Cows still graze within the 20km radiation zone. No one can predict what will become of these companion and farmed animals when the cold fall and harsh winter move in. Roadblocks in some areas are now concrete barriers, impossible to drive past. Some private citizens walk around blockades to reach any animals they can.

We save as many as possible from no-go zones 20, 30 and 50km beyond the nuclear reactor. At present, there are no plans to end emergency operations at the Inawashiro, Fukushima shelter. As long as volunteers can care for rescued animals (spay/neuter, veterinary oversight and treatment, adopt/foster.) and support field work (feeding chickens, rescuing animals in bad physical condition, etc.) — Japan animal disaster aid continues. AUGUST, 2011
Absent People And Police Blockades

Kinship Circle’s Sister Michael Marie revisits Japan on her fourth animal aid tour. It is August and the shattered Fukushima Dai-ichi reactor continues to send radioactive hot-spots as far as 50km. Each time an area vacates, animals are left in the shadows. With emergency shelters overwhelmed, JEARS tries to keep animals at the Club Lohas Hotel in Inawashiro, Fukushima, where volunteers and rescues live together. There is just no room elsewhere.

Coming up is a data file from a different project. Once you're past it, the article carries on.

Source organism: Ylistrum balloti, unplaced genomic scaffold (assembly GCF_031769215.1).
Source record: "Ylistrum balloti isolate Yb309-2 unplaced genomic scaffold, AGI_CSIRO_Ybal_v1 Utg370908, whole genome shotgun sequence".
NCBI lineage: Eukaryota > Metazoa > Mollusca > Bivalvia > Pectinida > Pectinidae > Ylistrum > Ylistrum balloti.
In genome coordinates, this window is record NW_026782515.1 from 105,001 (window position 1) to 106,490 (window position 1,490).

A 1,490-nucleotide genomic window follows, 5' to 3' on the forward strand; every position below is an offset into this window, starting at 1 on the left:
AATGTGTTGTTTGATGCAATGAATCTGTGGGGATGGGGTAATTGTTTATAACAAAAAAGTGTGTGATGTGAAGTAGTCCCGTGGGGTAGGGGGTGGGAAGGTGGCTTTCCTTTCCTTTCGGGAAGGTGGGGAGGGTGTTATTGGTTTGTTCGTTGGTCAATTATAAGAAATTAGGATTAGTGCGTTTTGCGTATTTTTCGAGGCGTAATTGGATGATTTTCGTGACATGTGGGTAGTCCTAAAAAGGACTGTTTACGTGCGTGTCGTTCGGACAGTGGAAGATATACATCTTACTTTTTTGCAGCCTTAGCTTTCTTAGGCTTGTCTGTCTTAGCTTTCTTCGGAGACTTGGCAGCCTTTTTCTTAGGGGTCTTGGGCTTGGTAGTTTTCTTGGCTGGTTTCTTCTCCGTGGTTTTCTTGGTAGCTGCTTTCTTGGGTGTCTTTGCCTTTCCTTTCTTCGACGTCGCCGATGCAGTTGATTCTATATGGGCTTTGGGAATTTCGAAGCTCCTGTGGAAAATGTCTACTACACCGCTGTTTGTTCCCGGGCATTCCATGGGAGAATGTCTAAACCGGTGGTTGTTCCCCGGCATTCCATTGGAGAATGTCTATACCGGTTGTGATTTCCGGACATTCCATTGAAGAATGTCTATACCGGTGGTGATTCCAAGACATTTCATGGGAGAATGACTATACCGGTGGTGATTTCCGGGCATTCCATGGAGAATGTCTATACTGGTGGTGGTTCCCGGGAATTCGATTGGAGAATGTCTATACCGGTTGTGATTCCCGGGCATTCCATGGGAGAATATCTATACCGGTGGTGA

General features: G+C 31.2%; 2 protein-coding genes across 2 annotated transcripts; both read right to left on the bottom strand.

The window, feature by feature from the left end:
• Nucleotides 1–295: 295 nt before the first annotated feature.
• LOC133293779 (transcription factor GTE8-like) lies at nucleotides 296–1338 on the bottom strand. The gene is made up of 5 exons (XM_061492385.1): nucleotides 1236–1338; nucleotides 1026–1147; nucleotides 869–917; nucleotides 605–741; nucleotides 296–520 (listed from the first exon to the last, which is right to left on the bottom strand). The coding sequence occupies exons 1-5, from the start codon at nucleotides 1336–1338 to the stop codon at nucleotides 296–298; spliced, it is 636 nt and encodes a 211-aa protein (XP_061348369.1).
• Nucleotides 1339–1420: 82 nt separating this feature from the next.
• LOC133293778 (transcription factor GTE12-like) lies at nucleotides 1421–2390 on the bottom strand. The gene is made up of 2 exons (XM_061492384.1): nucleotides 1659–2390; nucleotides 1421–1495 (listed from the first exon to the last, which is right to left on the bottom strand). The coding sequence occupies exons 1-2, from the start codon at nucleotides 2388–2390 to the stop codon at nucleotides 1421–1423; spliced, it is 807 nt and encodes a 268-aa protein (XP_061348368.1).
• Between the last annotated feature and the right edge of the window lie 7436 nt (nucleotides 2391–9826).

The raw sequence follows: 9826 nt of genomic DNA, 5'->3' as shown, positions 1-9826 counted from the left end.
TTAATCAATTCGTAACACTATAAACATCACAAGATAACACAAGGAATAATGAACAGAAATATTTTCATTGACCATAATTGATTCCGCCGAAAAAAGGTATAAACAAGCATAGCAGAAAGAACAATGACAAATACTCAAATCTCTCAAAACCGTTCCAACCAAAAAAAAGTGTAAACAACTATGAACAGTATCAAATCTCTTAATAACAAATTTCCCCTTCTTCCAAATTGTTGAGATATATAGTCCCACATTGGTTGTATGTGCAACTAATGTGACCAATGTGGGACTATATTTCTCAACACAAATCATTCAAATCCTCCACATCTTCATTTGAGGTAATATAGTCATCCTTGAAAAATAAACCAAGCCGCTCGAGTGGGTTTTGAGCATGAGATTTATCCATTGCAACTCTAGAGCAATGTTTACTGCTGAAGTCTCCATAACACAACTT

JEARS-Kinship Circle have fed chickens left in the 30km nuclear zone for months now. But this area is now blocked — accessible only when escorted by a local. Without regular entry, we’ll struggle to reach the chickens and many cat feeding stations here.

HUNGRY, WORN DOWN, DESPERATE: Cats roam the 20-30km area around Fukushima’s nuclear reactor. Dogs wait on porches for people who won’t return. On a routine trip to feed cast off chickens in Namie, we see many cats at the road’s edge. We trap 6 without the usual feline chase. Weak dogs come easily too. It’s like they know there is nowhere else to go.

The 20km exclusion zone has been sealed since April, with thousands of animals trapped. Some have risked arrest to save animals. One veterinary mission recently gained clearance. There is still life, we know. Evacuated residents want their companions back. There is an unprecedented number of complaints to Fukushima Prefecture offices.



     Kinship Circle
     Animal Disaster Aid Fund
     7380 Kingsbury Blvd.
     Saint Louis, MO 63130 USA

BOTTOM LEFT PHOTO: These playful pups rescued by the 20km radiation zone love to crawl under and tug at Sister Michael Marie’s habit. Sister Michael, a vet tech volunteer with Kinship Circle, is on her fourth animal aid tour to Japan. Photo (C) Kinship Circle, Japan 2011

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Animal Advocacy  |  Education  |  Disaster Aid  •  •
314-795-2646  |  7380 Kingsbury Blvd  |  Saint Louis, MO 63130 USA

●  Federal 501c3 under U.S. IRS ruling, Public Charity Status: 170b1Avi
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●  Nonprofit Certificate of Incorporation, Charter: N00071626